I have limited programming experience in C++, but have always had a passion for games. Where do I start? I have a rough idea of the type of game I want to develop and am ready to commit the time necessary to learn new languages. Are mobile games too difficult to begin with? Should I begin learning the basics of keyboard controls before attempting touch screens? I would appreciate any input or advice!
I am working on a project where I'm trying to use Forward Plus Rendering on point lights. I have a simple reflective scene with many point lights moving around it. I am using effects file (.fx) to keep my shaders in one place. I am having a problem with Compute Shader code. I cannot get it to work properly and calculate the tiles and lighting properly.
Is there anyone that is wishing to help me set up my compute shader?
Thank you in advance for any replies and interest!
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I have a procedurally generated tiled landscape, and want to apply 'regional' information to the tiles at runtime; so Forests, Roads - pretty much anything that could be defined as a 'region'. Up until now I've done this by creating a mesh defining the 'region' on the CPU and interrogating that mesh during the landscape tile generation; I then add regional information to the landscape tile via a series of Vertex boolean properties. For each landscape tile vertex I do a ray-mesh intersect into the 'region' mesh and get some value from that mesh.
For example my landscape vertex could be;
I would then have a region mesh defining a forest, another defining rivers etc. When generating my landscape veretexes I do an intersect check on the various 'region' meshes to see what kind of landscape that vertex falls within.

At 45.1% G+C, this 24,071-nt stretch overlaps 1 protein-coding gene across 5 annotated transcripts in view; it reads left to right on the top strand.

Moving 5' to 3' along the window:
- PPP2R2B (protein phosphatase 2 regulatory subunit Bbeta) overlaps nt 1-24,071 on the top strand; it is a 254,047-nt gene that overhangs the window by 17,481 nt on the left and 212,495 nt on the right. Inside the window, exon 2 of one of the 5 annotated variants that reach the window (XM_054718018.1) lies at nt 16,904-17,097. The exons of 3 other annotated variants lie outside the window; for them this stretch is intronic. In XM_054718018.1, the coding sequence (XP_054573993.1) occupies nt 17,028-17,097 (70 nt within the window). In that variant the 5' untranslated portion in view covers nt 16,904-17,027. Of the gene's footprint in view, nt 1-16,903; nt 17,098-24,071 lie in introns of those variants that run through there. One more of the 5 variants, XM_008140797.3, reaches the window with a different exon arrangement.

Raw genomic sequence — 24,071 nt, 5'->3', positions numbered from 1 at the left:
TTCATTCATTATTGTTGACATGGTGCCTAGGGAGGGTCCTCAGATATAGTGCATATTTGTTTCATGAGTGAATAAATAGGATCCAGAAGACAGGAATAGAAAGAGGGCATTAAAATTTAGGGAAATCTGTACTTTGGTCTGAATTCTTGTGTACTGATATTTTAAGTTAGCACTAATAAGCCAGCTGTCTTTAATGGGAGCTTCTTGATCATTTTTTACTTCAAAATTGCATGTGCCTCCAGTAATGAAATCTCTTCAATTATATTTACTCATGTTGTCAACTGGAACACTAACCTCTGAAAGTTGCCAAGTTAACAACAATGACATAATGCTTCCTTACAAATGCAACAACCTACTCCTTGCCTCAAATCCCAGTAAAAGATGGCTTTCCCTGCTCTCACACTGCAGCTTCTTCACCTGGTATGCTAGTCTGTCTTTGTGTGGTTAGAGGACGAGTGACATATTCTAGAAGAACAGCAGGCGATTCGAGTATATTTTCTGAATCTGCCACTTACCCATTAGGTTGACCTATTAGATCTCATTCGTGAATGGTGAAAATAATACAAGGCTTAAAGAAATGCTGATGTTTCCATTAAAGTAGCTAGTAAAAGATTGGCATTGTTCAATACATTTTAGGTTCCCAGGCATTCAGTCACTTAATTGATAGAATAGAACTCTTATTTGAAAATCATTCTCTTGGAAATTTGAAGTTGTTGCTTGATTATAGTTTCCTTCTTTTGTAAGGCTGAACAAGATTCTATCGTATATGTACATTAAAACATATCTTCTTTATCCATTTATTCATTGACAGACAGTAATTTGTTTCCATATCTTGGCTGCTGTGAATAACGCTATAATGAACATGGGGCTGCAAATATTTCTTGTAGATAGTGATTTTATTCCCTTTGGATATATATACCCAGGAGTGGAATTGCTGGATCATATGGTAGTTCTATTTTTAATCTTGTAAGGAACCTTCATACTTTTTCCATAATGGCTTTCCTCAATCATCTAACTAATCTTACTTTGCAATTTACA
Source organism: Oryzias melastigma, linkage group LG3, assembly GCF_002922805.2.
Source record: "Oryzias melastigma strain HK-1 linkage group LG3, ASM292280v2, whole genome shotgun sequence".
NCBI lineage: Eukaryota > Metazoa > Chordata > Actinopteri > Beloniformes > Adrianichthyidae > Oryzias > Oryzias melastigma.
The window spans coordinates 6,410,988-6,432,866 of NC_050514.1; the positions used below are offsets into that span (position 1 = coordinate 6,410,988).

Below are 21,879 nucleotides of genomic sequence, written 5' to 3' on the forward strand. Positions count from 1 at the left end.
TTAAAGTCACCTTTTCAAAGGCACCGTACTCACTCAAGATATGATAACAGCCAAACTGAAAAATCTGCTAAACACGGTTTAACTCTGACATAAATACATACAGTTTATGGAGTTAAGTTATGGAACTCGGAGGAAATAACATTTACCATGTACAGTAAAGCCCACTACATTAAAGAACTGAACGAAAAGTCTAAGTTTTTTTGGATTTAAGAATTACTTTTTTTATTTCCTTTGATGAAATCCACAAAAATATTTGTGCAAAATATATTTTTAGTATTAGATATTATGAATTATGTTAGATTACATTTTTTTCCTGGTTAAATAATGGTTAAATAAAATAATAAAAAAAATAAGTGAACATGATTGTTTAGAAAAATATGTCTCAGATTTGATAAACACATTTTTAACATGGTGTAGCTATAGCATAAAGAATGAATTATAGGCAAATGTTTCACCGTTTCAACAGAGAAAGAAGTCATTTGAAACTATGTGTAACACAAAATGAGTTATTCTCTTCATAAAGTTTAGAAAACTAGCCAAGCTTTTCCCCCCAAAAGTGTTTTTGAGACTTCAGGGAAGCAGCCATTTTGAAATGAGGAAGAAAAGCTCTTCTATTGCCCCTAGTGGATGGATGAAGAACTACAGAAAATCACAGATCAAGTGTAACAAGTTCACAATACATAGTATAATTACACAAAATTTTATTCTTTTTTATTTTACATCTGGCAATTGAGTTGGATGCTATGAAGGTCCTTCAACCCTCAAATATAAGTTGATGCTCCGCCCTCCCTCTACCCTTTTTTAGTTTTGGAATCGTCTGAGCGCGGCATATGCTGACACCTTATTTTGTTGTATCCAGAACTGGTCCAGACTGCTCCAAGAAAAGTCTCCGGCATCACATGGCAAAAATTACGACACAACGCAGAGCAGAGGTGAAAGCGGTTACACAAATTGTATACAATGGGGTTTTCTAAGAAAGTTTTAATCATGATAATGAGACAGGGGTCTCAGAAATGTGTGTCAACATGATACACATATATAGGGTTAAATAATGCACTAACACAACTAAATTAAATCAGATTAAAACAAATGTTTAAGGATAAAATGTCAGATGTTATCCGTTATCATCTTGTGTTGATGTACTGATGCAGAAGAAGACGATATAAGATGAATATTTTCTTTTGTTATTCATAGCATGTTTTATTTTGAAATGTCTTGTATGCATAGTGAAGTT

My ray-mesh intersect code isn't particularly fast, and there may be many 'region' meshes to interrogate, and I want to see if I can move this work onto the GPU, so that when I create a set of tile vertexes I can call a compute/other shader and pass the region mesh to it, and interrogate that mesh inside the shader. The output would be a buffer where all the landscape vertex boolean values have been filled in.
The way I see this being done is to pass in two RWStucturedBuffer to a compute shader, one containing the landscape vertexes, and the other containing some definition of the region mesh, (possibly the region might consist of two buffers containing a set of positions and indexes). The compute shader would do a ray-mesh intersect check on each landscape vertex and would set the boolean flags on a corresponding output buffer.
In theory this is a parallelisable operation (no one landscape vertex relies on another for its values) but I've not seen any examples of a ray-mesh intersect being done in a compute shader; so I'm wondering if my approach is wrong, and the reason I've not seen any examples, is because no-one does it that way. If anyone can comment on;
Is this a really bad idea ?
If no-one does it that way, does everyone use a Texture to define this kind of 'region' information ?
If so - given I've only got a small number of possible types of region, what Texture Format would be appropriate, as 32bits seems really wasteful.
Is there a common other approach to adding information to a basic height-mapped tile system that would perform well for runtime generated tiles ?